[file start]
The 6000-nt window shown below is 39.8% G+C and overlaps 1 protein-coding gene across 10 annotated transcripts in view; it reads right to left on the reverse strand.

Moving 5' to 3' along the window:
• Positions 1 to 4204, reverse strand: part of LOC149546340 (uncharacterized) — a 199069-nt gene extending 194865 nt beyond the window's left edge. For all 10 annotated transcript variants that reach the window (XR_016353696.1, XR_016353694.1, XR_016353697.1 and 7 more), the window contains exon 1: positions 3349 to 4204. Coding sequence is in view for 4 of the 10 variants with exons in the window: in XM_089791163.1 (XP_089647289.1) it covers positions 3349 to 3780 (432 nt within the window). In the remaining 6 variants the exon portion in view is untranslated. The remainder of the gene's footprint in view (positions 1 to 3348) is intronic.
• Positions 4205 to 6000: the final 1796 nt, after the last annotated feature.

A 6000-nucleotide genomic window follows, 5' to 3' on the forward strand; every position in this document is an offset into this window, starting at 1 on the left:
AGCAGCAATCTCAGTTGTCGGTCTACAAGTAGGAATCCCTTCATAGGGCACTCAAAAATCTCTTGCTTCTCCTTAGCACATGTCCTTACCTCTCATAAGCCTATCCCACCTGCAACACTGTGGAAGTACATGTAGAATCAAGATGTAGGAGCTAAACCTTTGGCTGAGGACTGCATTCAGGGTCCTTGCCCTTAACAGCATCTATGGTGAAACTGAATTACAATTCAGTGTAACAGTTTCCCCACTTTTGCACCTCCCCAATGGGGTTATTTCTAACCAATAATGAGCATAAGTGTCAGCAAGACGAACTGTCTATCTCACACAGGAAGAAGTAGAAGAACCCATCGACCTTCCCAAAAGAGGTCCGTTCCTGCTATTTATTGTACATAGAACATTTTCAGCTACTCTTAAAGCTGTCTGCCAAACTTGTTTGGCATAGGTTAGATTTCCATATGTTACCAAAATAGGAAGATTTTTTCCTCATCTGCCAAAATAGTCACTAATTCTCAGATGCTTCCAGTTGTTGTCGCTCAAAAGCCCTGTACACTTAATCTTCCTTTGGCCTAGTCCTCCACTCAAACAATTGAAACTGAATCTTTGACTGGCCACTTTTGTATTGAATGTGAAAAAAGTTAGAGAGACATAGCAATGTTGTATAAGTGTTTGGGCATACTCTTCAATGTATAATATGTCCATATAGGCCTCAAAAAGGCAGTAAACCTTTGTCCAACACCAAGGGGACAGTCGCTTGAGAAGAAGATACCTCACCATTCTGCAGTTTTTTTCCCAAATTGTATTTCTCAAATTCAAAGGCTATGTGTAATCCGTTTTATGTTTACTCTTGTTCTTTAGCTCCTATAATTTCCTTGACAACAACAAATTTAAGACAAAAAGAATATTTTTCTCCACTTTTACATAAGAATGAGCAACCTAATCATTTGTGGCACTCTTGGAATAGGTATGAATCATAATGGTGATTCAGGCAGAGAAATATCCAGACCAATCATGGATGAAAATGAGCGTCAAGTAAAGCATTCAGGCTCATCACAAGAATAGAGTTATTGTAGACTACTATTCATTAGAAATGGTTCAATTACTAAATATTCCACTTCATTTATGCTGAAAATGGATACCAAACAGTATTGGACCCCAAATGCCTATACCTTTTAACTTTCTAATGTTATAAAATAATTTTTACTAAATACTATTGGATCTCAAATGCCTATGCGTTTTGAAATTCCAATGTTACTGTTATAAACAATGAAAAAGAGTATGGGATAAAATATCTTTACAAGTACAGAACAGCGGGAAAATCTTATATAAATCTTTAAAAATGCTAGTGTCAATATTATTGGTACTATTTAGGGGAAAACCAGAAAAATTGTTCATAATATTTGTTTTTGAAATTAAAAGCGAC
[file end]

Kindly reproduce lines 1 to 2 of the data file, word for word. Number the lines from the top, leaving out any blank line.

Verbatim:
The 6000-nt window shown below is 39.8% G+C and overlaps 1 protein-coding gene across 10 annotated transcripts in view; it reads right to left on the reverse strand.

Moving 5' to 3' along the window: